The following article is from The Great Soviet Encyclopedia (1979). It might be outdated or ideologically biased.



A family of Urals mineowners.

The founder of the family was Nikita Demidovich Antuf’ev, better known under the surname Demidov (born Mar. 26 [Apr. 5], 1656, in Tula; died there Nov. 17 [28], 1725). He was a blacksmith from Tula who rose under Peter I, being granted extensive landholdings in the Urals for the construction of metallurgical factories. In 1696, Nikita Demidov constructed a water-powered iron foundry near Tula. In 1702 a ukase of Peter I gave him control of the state Nev’iansk factory in the Urals. Demidov brought master craftsmen there from Tula and Moscow, built new factories, and bought up lands and serfs. In 1720 the Demidovs received the rank of dvorianin (nobility or gentry).

Akinfii Demidov (born 1678 in Tula; died Aug. 5 [16], 1745, near the village of Iatskoe Ust’e on the Kama) by the end of his life had 25 cast-iron, iron, and copper foundries in the Urals, the Altai Mountains, and the center of the country. In the middle of the 18th century the Demidovs owned 33 factories, as well as land and serfs (over 13,000 male serfs). Altogether more than 38,000 male peasants worked for Akinfii Demidov. After his death his sons divided his inheritance and the state took his Altai factories. Some of the enterprises were sold, including the Nev’iansk factory. Nevertheless, the Demidovs continued to build factories. From the end of the 17th century and throughout the 18th they built more than 50 factories, 40 of which were in the Urals. In the middle of the 18th century the Demidov factories produced more than 40 percent of the cast iron in Russia; at the beginning of the 19th century, they produced about 25 percent. In the 19th century the holdings of the Demidovs significantly declined, but at the beginning of the 20th century they still owned more than 500,000 desiatinas (545,000 hectares) of land and 11 factories in the Urals. Extremely cruel exploitation in the Demidov factories caused several uprisings. In the 19th century the Demidovs became a part of the court aristocracy.

Nikolai Demidov (born Nov. 9 [20], 1773, in the village of Chirkovitsy, in present-day Volosov Raion, Leningrad Oblast; died 1828) was an envoy to Florence, and his son Anatolii (born 1812 in Florence; died Apr. 16 [28], 1870, in Paris) was married to a niece of Napoleon I and bought the title Prince San Donato.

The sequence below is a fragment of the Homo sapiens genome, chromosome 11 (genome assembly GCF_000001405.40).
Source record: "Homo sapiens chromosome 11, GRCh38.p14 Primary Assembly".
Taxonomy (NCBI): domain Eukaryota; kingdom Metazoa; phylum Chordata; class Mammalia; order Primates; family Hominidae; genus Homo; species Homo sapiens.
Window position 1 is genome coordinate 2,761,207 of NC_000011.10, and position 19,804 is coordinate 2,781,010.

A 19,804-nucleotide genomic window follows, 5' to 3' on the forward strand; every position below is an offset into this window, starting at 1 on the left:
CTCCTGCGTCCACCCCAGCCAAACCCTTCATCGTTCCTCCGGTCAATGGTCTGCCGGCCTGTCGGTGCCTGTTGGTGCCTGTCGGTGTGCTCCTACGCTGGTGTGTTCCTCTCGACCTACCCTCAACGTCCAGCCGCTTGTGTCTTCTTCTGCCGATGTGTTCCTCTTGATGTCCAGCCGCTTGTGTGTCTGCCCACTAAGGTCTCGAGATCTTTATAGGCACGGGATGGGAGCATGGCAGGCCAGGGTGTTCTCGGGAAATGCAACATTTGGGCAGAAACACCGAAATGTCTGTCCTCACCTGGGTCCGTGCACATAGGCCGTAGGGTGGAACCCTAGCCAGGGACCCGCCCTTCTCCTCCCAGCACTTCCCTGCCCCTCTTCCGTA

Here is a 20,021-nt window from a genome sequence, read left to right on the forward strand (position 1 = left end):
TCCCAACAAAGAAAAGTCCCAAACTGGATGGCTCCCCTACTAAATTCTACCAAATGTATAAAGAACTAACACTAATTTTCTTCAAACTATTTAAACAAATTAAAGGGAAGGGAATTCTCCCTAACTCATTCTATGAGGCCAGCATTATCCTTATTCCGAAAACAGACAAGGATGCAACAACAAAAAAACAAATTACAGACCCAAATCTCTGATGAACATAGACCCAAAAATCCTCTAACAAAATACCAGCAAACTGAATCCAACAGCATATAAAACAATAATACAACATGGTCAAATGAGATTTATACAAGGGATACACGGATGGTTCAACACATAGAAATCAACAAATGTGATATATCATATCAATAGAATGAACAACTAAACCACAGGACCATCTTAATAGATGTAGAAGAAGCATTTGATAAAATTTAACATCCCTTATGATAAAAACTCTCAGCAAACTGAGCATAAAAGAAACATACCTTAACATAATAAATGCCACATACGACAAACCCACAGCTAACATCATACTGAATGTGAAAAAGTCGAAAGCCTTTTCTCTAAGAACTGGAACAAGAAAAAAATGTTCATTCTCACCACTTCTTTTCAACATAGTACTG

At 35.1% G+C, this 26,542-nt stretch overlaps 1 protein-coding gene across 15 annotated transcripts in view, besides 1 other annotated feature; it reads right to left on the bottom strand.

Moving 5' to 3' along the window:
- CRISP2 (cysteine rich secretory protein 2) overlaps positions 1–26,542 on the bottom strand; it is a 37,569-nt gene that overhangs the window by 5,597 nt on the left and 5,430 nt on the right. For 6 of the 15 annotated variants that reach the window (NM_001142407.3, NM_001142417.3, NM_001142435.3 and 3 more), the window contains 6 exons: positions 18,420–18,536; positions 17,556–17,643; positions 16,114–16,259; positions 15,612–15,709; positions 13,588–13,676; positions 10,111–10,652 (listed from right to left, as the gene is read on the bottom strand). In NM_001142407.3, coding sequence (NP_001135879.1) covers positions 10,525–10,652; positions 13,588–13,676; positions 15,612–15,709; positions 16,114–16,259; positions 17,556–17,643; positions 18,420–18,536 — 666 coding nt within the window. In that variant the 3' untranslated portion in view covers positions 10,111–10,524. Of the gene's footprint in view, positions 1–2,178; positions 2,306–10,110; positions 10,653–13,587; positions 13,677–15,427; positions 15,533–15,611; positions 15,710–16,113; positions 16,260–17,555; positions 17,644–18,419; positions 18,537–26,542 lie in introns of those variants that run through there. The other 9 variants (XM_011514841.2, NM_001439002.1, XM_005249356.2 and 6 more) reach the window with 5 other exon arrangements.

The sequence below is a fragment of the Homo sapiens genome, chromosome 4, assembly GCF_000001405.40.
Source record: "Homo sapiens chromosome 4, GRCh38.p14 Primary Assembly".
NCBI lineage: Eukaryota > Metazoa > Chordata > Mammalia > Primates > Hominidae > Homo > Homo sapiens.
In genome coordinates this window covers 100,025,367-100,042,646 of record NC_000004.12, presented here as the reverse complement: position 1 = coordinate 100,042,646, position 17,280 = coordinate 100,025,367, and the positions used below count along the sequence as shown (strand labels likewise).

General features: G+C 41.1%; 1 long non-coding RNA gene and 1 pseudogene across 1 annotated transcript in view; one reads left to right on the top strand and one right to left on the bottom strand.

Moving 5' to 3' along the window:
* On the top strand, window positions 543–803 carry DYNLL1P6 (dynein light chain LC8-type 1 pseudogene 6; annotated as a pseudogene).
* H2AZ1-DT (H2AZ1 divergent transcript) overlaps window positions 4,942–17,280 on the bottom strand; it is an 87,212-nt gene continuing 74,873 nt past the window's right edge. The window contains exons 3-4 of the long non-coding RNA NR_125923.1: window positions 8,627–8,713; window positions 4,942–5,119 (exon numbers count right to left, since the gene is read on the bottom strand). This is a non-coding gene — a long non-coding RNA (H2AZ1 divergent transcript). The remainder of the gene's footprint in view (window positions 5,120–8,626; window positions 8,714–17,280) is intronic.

Pavel Demidov (born Aug. 6 [17], 1798, in Moscow; died Mar. 25 [Apr. 6], 1840, in Mainz, Germany), the brother of Anatolii, was the owner of Siberian iron foundries and an honorary member of the Imperial Academy of Sciences. From 1830 to 1840 he annually gave the Academy of Sciences 20,000 rubles “as a reward for the best works in any field composed in Russia” and 5,000 rubles for “publication of works granted awards by the Academy of Sciences.” Since 1832 the Academy of Sciences has used these sums for the annual awarding of the Demidov Prizes. Pavel Demidov’s son, also Pavel (born Oct. 9 [21], 1839, in Weimar, Germany; died Jan. 17 [29], 1885, in Pratolino, Italy), made a series of improvements in his Urals factories and founded the first Bessemer steel plant.


Kafengauz, B. B. Istoriia khoziastva Demidovykh v XVIII-XIX vv. (Opyt issledovaniia po istorii ural’skoi metallurgii, vol. 1.) Moscow-Leningrad, 1949.
Pavlėnko, N. I. Istoriia metallurgii v Rossii v XVIII v. Moscow, 1962.
The Great Soviet Encyclopedia, 3rd Edition (1970-1979). © 2010 The Gale Group, Inc. All rights reserved.
References in periodicals archive ?
As for the Demidovs themselves, the couple's gradual recovery from their loss is communicated by the scene showing them dance in the courtyard to tangoes pouring from Fedotov's gramophone.
Having embarrassed his guests, who, unlike Demidovs' neighbours, are manifestly unwilling to engage in sentimental outpourings a la russe, he walks away from the table, indignant and despondent.
Among the most prominent of Russian collecting families were the Demidovs, descended from Nikita Demidov (ca.